On March 17, 1861 the Italian Parliament convened for the first time. That date, symbolic of Italian unification, could also be taken as the beginning of the long process, which ended in the creation of a government and a nation. By looking at the most significant periods of Nineteenth and Twentieth century Italian history (Unification, birth of Sovereignty, the Great War, Fascism, the Second World War, the Resistance, the constitution of the Republic), we will trace the profound social, political and economic transformations that changed the face of the population and its sense of national identity throughout over 150 years of history.

IS 273 Topics in Art History (4 credits)
This course offers on rotation a series of different topics of Italian Art History. Based not only on specific time periods but also on themes that tie various historical or cultural eras together, each semester offers an opportunity to explore topics ranging from a brief but exhaustive panorama of Italian Romanticism, to a specific theme-based topic such as the use of the portrait in the Renaissance. For each historical and cultural era or topic, we’ll examine major themes and artists, thus opening windows onto the cultural and historical worlds of each topic or period.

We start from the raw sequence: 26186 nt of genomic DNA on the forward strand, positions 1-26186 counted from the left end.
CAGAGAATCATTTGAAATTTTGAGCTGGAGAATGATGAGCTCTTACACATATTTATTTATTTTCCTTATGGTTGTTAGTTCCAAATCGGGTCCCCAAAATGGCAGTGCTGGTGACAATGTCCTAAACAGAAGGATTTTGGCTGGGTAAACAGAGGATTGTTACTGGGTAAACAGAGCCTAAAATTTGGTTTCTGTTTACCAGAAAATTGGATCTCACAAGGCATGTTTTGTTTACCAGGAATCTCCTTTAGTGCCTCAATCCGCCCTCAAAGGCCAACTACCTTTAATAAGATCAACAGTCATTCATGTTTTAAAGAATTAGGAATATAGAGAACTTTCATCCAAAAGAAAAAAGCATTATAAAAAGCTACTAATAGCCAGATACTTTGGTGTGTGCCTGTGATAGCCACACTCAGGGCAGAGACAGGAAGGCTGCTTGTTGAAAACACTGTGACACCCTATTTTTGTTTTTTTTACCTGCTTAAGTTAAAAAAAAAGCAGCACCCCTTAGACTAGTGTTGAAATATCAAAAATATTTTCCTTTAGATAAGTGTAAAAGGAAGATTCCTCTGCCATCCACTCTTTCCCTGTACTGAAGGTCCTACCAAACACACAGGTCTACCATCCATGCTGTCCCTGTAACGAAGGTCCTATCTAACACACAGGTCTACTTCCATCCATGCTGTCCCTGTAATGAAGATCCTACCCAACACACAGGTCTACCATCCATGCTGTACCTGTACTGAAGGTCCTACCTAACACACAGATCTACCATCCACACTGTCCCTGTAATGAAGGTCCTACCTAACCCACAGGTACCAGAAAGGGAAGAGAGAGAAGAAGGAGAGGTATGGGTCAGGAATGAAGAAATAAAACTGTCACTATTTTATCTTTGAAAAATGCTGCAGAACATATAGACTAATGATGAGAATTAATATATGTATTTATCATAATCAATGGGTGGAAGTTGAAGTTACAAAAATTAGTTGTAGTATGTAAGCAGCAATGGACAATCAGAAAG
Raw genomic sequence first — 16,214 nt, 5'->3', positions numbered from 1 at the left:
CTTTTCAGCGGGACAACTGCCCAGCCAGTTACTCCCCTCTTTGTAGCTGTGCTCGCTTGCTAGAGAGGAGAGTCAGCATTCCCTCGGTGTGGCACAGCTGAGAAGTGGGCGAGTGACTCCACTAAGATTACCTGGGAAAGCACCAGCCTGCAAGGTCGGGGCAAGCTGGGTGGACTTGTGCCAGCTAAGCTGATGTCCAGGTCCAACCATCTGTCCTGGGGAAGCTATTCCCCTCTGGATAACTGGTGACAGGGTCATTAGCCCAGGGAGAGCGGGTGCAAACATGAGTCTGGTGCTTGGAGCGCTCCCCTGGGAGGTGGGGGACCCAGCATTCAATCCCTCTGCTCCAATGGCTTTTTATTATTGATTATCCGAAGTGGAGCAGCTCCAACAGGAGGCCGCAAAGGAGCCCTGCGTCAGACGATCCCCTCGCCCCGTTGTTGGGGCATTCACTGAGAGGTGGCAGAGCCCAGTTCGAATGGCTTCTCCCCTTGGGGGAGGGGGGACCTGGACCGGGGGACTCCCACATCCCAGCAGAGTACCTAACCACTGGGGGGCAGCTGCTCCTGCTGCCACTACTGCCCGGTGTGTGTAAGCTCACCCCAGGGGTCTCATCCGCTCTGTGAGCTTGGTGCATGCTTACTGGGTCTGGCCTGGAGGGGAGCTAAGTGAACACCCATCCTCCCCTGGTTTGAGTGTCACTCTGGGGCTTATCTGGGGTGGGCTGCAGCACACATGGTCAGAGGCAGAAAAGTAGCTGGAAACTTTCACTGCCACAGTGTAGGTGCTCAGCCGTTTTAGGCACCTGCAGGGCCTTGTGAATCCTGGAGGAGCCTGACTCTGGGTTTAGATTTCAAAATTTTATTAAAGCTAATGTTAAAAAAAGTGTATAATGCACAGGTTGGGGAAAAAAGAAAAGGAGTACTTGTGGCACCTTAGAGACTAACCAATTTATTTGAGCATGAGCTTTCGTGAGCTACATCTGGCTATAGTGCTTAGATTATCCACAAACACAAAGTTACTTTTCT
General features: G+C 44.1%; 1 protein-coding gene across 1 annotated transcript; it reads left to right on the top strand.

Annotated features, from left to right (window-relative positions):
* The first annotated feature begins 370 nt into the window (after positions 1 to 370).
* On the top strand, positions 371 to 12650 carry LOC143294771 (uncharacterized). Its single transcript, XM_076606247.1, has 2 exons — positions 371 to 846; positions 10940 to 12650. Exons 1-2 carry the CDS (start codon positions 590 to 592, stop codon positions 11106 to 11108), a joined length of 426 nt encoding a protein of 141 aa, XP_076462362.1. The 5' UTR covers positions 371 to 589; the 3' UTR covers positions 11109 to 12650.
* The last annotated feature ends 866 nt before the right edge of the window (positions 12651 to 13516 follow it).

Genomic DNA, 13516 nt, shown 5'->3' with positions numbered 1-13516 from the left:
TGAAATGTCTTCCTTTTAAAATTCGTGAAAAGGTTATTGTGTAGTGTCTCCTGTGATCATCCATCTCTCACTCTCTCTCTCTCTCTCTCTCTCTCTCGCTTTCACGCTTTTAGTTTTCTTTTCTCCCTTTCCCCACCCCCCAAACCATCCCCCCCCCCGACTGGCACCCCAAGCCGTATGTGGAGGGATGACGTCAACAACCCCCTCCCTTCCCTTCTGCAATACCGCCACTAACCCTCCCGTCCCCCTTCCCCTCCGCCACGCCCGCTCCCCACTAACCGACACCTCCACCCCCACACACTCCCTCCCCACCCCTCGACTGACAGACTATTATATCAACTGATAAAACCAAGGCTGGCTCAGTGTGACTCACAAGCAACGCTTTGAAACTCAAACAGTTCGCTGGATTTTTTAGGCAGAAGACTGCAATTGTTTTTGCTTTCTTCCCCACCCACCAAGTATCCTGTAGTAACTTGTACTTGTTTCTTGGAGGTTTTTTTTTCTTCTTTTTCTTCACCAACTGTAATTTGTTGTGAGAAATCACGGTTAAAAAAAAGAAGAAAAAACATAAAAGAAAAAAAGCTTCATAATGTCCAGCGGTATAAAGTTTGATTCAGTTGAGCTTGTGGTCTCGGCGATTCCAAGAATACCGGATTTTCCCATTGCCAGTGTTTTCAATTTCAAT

IS 274 Religious Cultures and Traditions in Italy (4 credits)
This course explores foundations and contributions of Christianity in the cultural development of Italy, in particular in the Tuscany region, from the Roman Empire to the twentieth century. Study focuses on how religion is expressed and shaped through art history, literature, and popular media.

IS 275 Introduction to Sociolinguistics (4 credits)
This course focuses on history, regional variety, and structure of the Italian language through a study of sociolinguistics. Key course themes include Latinate origins of the language, study of dialects and diastatic variation, and Italian in mass media and as an “ethnic language” abroad.

IS 276 Emigration in Italy and Europe During the Globalization Era (4 credits)
This course provides a wide overview of the migratory processes and movements from and to Italy in the past thirty years. Students analyze the reasons and consequences of this transformation. Key course themes include Italian emigration in the twenty-first century, extra-European emigration, and the impact of movement on Italian society.